City of Bones: A Testament

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$24.95  $23.20
Triquarterly Books
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6.1 X 8.4 X 0.6 inches | 0.7 pounds
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About the Author

KWAME DAWES is the author of nineteen books of poetry as well as numerous collections of fiction, criticism, and essays, and the editor of more than a dozen anthologies. Dawes is Glenna Luschei Editor of Prairie Schooner and teaches at the University of Nebraska and in the Pacific M.F.A. Writing Program. He is the founding director of the African Poetry Book Fund and the artistic director of the Calabash International Literary Festival. He lives in Lincoln, Nebraska.

"The City of Bones stands beside the light found in Claudia Rankine's Citizen. It is an urgent work of poetry that begets civic empathy, indictment, and clarity; one that stands in, but will travel well beyond, its own time. This is a major new book by a major poet." --Rebecca Gayle Howell, author of Render: An Apocalypse

"City of Bones is a poet's testament, his vision of time's past and future. Composed in a language that is highly intelligent, tightly wrought, and buoyant--the inherent lyric quality derives its swing from reggae, blues, jazz, gospel, and spoken-word traditions--it is a road map tarred in civilizational wisdom. This is an astonishingly fine book. If I were to predict a future Nobel Prize winner in literature, it would more than likely be Kwame Dawes."
--Sudeep Sen, author of EroText and editor of The HarperCollins Book of English Poetry

"In this book-length journey, Kwame Dawes guides the reader through the many circles of mnemonic hell. His are poems nailed into the white pages with the force of bestial silence; thick-neck poems written by a poet with hands and ear for old bones, for the shattering of breaking time, for the rituals of manhood. Whenever I picked a new book from the shelf, I always hoped it would be exactly this." --Valzhyna Mort, author of Factory of Tears

"This testament is one of the remarkable books of contemporary English-language letters. I celebrate Dawes and his achievement, and in doing so celebrate all those who have a space in his poems and all those who are able to tune into his remarkable music, intellect, and spirit."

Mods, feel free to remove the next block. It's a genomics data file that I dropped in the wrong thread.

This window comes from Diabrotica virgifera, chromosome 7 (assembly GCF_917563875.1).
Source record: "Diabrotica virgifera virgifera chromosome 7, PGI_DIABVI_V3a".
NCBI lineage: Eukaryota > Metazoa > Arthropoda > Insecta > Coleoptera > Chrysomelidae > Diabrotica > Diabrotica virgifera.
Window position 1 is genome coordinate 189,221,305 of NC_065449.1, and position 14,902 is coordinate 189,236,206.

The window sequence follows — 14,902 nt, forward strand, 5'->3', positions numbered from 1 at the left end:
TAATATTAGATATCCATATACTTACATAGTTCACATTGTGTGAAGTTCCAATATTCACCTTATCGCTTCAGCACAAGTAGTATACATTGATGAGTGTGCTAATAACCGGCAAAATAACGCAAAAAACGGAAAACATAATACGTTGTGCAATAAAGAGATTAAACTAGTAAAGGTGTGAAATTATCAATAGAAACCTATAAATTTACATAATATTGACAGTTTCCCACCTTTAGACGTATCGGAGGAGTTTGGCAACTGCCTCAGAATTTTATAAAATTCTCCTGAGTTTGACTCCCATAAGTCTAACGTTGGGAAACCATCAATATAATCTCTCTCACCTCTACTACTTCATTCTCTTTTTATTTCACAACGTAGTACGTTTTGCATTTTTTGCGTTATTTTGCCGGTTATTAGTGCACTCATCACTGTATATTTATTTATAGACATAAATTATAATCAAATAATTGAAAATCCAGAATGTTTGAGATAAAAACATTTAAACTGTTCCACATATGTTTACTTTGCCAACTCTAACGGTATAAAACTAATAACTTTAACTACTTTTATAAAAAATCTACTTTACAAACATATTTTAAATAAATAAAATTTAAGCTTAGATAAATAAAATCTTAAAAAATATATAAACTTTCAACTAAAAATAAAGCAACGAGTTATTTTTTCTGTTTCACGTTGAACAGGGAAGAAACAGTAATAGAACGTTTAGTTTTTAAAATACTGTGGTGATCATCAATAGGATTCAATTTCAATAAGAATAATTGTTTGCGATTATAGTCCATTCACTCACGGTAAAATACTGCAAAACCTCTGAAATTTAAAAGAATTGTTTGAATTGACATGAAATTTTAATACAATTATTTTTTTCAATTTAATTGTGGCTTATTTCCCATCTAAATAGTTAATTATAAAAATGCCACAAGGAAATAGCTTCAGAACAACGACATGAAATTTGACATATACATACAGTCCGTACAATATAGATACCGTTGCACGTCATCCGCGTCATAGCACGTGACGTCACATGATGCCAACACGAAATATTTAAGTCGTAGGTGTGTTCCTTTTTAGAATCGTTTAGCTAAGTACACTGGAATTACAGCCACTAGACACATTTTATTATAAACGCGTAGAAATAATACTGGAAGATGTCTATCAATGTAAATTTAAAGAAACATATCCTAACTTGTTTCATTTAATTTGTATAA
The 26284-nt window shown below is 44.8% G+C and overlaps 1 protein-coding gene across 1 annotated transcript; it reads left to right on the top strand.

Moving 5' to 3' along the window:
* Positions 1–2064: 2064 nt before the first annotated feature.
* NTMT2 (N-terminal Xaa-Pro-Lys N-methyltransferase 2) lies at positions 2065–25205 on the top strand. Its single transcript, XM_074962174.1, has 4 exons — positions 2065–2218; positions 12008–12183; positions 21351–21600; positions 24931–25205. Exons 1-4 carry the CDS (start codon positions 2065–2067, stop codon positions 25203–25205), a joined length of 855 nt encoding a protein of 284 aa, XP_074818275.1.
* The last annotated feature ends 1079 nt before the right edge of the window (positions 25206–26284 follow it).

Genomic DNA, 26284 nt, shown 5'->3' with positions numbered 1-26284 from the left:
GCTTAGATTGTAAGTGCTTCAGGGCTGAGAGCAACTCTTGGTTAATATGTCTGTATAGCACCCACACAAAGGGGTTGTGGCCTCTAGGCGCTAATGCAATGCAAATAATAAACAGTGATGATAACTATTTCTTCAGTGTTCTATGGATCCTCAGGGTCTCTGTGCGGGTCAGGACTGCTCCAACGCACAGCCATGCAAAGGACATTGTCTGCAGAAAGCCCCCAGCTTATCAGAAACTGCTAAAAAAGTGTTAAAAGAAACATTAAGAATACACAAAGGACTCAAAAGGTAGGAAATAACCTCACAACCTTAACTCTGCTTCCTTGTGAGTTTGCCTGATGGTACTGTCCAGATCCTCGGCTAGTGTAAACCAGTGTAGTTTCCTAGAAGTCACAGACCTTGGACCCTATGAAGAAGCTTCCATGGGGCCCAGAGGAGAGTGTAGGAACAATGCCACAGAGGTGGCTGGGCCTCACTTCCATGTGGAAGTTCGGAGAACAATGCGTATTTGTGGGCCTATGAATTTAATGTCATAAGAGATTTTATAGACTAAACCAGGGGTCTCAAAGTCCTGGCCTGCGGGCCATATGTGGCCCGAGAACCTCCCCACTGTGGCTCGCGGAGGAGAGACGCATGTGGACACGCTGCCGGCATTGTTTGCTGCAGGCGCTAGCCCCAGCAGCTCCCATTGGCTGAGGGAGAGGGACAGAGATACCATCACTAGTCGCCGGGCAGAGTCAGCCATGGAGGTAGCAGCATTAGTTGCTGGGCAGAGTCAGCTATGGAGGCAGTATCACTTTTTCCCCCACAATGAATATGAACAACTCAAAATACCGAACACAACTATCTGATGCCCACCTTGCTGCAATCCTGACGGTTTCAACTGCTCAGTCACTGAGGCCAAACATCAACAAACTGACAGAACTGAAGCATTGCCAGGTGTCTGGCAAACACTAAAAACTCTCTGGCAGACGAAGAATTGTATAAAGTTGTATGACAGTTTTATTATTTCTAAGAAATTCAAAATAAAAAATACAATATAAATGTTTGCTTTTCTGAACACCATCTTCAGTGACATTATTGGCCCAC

--John Kinsella, author of Jam Tree Gully and Firebreaks

"Extending Kwame Dawes's already wide-ranging and prolific body of work, City of Bones is a testament to a complicated past that replays itself in the daily lives of so many Americans today. In the shadow of the Thirteenth Amendment Dawes remixes the works of August Wilson and brings lucidity to our present moment. Unafraid to trouble the waters and make clear why American race relations exist as they currently do, City of Bones sets the record straight and leaves no doubt that the past is ever present and we have not yet overcome. City of Bones should leave no question in the minds of any contemporary reader that Kwame Dawes is one of the most significant poets working today. This is poetry's 'Redemption Song.'"
--Matthew Shenoda, author of Tahrir Suite

"Why read Kwame Dawes? Because he knows how to 'listen for the calm voice of God.' Because he will show you how to grieve and not be torn open. Because his poem "The Things You Forget in Jail" shares with us empathy so unlike that of most North American poets at work today. Go back to him because Dawes is in love with 'music of mint, ginger root, garlic, sweet / onion" of our language, its tormented 'promise of good earth.' Why read him? Because words 'when spoken will soften / your chest.' Why read Kwame Dawes? Because you cannot stop. Because Dawes is the poet to read when 'all talking / is over' and you sit alone in this room." --Ilya Kaminsky, author of Dancing in Odessa

"One of Kwame Dawes's many gifts is a supreme ability to absorb his reading of others and make it his own. His is always a signal voice, but in it you hear legions: the stories of men and women, from the present and the past. There are constants in his work: faith in meaning beyond the passage of time and the dissolution of the body--whilst at the same time investing so bracingly in its resistant physicality; the urge for freedom and justice in a racialized landscape of constant entanglements; and a concern with the relationship between tradition and innovation in art. 'Thieving' is a key poem in this collection where yet again Kwame Dawes makes it new." --Jeremy Poynting, Managing Editor of Peepal Tree Press